A bountiful burger with blue cheese, avocado and bacon at Chop Bar.
Chop Bar in Oakland is named for the West African term for a roadside bar-restaurant that’s a true gathering place for the community. And it fits that description to a “T.”
It’s like a hipper version of the Cheers bar, a warm space where regulars are recognized and newcomers made to feel welcome, as my husband and I were when we visited one recent Sunday, paying our own tab at the end.
Owners Chris Pastena and Lev Delany opened the convivial spot in 2009 in Jack London Square. It’s a compact space with a few tables and a good number of counter seats at the bar. Later this summer, Pastena and Delany will be moving Chop Bar across the street to a roomier location, a dream come true for the duo.
In the summer, the floor-to-ceiling garage-door windows are rolled up to bring the outdoors in.
On a lazy late-afternoon, we dropped into Chop Bar. We were too late for lunch but too early for dinner. Fortunately, it has an “in-between” menu, 3 p.m. to 5:30 p.m., that offered plenty of choices, and which many people were taking advantage of because the place was packed even at 4:30 p.m.
Fondue 2.0 at Bardo Lounge & Supper Club.
If you grew up watching “The Brady Bunch” (as I did) or lived in an Eichler-designed house (as I did), you know full well the timeless appeal of mid-century modernity.
That’s the aesthetic that Bardo Lounge & Supper Club in Oakland brings to life in a 21st century way.
Opened in October, this new restaurant looks to the past for inspiration, but interprets it in a cool new way going forward with global influences.
Owner Seth Bregman modeled it after the cocktail parties his parents threw in their Southern California home. In fact, the main floor lounge even features a vintage lamp and sofa that he hijacked from his parents’ living room.
You can enjoy a casual, a la carte menu in the lounge, while planted on that sofa or other ones. I always find it a little precarious to juggle drink and food while having to reach up and over to a coffee table.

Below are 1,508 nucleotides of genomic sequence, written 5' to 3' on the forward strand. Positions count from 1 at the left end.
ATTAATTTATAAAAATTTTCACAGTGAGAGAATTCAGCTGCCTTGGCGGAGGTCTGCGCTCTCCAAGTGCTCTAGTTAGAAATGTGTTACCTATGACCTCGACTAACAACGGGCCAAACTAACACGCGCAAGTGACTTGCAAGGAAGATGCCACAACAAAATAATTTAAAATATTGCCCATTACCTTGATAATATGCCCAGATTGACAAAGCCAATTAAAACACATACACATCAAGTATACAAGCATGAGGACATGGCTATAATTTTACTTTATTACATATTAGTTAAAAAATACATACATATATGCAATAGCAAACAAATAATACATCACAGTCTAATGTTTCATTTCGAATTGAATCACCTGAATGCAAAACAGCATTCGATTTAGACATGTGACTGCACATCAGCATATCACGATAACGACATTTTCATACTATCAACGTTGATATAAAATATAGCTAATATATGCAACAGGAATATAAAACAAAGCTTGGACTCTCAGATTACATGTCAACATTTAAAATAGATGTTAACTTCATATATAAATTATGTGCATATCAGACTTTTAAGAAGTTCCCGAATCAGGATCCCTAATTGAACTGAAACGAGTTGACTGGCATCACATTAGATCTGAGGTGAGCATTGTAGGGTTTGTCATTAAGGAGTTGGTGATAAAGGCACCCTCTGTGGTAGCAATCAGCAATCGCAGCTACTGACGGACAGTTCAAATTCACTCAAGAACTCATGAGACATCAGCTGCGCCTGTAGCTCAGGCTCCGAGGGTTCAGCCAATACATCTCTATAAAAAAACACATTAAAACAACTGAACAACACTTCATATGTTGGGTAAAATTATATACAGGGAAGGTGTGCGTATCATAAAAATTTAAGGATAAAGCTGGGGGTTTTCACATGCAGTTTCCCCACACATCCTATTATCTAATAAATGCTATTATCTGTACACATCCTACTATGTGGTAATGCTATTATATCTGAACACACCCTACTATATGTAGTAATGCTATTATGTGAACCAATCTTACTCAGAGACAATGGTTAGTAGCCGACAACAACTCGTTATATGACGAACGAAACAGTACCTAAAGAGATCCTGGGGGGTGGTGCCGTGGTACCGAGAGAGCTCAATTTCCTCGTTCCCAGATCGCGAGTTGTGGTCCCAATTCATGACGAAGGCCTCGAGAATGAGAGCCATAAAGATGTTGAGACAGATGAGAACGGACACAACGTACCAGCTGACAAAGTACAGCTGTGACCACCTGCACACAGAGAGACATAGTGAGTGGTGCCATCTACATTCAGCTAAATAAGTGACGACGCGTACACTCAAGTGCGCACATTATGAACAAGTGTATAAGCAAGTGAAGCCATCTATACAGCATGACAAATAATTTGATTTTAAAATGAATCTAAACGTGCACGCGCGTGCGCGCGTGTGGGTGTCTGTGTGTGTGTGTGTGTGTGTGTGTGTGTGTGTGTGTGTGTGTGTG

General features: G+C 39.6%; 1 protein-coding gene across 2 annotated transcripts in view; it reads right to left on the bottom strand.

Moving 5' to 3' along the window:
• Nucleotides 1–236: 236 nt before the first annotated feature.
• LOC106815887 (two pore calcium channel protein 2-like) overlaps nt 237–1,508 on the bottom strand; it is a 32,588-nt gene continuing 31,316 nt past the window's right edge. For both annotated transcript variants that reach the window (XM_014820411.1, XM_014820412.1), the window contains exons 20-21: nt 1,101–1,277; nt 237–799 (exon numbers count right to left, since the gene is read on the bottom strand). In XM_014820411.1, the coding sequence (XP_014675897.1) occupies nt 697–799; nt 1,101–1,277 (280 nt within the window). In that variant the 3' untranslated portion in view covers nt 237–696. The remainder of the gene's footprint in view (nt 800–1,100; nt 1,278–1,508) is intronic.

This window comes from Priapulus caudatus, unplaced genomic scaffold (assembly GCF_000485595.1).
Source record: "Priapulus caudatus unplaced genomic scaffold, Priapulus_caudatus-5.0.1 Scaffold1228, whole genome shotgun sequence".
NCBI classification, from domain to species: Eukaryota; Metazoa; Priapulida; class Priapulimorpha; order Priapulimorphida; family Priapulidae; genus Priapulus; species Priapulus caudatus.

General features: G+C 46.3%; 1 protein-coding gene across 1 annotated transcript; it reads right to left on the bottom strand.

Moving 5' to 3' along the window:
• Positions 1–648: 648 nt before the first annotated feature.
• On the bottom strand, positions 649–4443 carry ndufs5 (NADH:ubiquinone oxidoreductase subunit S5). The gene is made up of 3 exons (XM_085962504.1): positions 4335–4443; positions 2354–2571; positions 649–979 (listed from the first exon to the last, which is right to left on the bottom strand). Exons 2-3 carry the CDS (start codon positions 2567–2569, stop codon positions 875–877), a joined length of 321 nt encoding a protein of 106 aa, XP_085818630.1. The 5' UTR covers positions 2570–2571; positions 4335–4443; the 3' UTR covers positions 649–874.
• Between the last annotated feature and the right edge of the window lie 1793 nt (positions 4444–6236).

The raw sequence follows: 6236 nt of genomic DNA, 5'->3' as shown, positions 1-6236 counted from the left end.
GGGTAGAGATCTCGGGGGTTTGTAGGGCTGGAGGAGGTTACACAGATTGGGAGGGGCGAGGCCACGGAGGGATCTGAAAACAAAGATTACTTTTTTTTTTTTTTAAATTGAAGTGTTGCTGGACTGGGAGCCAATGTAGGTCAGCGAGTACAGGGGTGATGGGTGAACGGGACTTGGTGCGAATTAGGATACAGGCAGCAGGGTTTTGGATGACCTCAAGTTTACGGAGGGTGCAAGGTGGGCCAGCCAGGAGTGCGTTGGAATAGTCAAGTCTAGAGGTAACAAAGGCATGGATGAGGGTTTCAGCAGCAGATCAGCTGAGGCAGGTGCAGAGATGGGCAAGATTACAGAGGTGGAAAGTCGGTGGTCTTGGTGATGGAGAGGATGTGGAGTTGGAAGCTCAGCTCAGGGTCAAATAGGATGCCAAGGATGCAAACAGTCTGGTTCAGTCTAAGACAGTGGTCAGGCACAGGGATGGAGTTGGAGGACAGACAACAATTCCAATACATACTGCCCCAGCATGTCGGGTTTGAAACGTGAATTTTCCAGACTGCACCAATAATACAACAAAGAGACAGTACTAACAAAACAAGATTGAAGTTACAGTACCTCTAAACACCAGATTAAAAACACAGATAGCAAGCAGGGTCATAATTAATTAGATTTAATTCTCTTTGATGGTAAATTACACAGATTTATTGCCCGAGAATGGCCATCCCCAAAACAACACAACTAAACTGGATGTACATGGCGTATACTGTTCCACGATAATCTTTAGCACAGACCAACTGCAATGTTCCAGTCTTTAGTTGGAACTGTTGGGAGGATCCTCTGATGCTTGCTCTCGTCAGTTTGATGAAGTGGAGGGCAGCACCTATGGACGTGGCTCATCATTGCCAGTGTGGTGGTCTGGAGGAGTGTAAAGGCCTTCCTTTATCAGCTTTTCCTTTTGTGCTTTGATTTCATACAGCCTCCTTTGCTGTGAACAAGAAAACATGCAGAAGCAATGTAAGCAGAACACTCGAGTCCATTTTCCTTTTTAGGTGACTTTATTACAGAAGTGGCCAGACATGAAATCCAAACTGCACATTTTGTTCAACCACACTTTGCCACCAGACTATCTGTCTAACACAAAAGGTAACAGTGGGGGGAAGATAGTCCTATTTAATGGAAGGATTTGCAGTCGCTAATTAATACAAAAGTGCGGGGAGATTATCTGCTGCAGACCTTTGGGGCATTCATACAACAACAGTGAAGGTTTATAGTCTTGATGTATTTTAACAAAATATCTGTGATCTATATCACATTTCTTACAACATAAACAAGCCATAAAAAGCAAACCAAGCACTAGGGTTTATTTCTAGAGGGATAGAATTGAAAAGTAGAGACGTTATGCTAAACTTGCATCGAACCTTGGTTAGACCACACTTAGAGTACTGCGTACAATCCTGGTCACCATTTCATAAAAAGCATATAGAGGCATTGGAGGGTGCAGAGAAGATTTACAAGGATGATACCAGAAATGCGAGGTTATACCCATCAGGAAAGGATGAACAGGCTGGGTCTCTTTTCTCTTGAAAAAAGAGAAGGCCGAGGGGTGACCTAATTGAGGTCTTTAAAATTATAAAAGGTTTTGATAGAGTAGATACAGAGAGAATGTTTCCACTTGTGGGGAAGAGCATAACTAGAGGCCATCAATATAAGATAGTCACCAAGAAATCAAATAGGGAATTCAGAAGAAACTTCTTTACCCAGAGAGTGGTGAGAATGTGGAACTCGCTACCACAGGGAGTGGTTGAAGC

The logo sign.
The main floor lounge with mid-century decor.
But you can always take the slightly more formal route upstairs, where a three-course, $59 per person prix fixe is served. It’s a quieter area, where you can still overlook the buzzy lounge area.
The Skyride tram at Riverfront Park in downtown Seattle.
SPOKANE, WA — Sure, Seattle may have the Mariners, Seahawks, Amazon headquarters, and James Beard Award-winning chefs and restaurants. But Spokane has a spectacular waterfall in the center of the city. Take that.
Seattle may get more attention, but Spokane definitely deserves its own fanfare for attractions and attributes all its own. That’s what I discovered when I was invited to visit the state’s second largest city recently by Visit Spokane.
It’s a most livable city — with home prices not surprisingly a fraction of those in Silicon Valley — a revitalized downtown that’s safe to walk around in at night, a renovated waterfront, a thriving convention scene, fabulous bakeries, and cool restaurants opening in repurposed old buildings.
What’s more, it gets less rain than Seattle.
And it’s the birth place of Father’s Day.
Get to know what else there is to love about Spokane.
It Takes Bread & Beer Seriously
Does it ever, especially at the newly opened The Grain Shed, a bakery and brewery all in one.
At The Grain Shed, they revere local, heirloom grains, but keep their sense of humor about it all.
Yes, come for a pint and a loaf. And for Pizza Mondays.
A fun little snack of Spanish sardines at Barnacle.
SEATTLE, WA — When you land in Seattle on a late-Thursday afternoon, what is — and should be — your first stop after checking into your hotel?
The Walrus and the Carpenter for Oyster Happy Hour.
Oh, yes, it is so worth it to make a beeline for this Monday through Thursday Happy Hour, if you are a fan of oysters on the half shell because these are some of the best around. From 4 p.m. to 5 p.m., the oysters are half off. From 5 p.m. to 6 p.m., they are 25 percent off.
Of course, everyone else has the same idea, so no doubt you will arrive to find the restaurant already packed, as my husband and I did. No matter, it just gives you a great excuse to enjoy a cocktail at adjacent Barnacle bar.
Actually, this one building houses THREE Renee Erickson establishments.
Both places are owned by James Beard Award-winning Chef Renee Erickson. In fact, she even has a third restaurant, Sea Creatures, in this one building. Plus a whole lot more.
Look for my new “East Bay Cooks” cookbook to join this group in summer 2019.
See that stack of beautiful cookbooks above? Soon to join them will be “East Bay Cooks” — by yours truly.
Yes, that’s what I’ve spent the better part of this year working on. In fact, I just finished the manuscript this month.
The cookbook, which will debut in September 2019, will feature 40 of the top restaurants, bars and bakeries in the East Bay, with their stories and recipes. The photography will be by the incredibly talented Bay Area-based Eva Kolenko.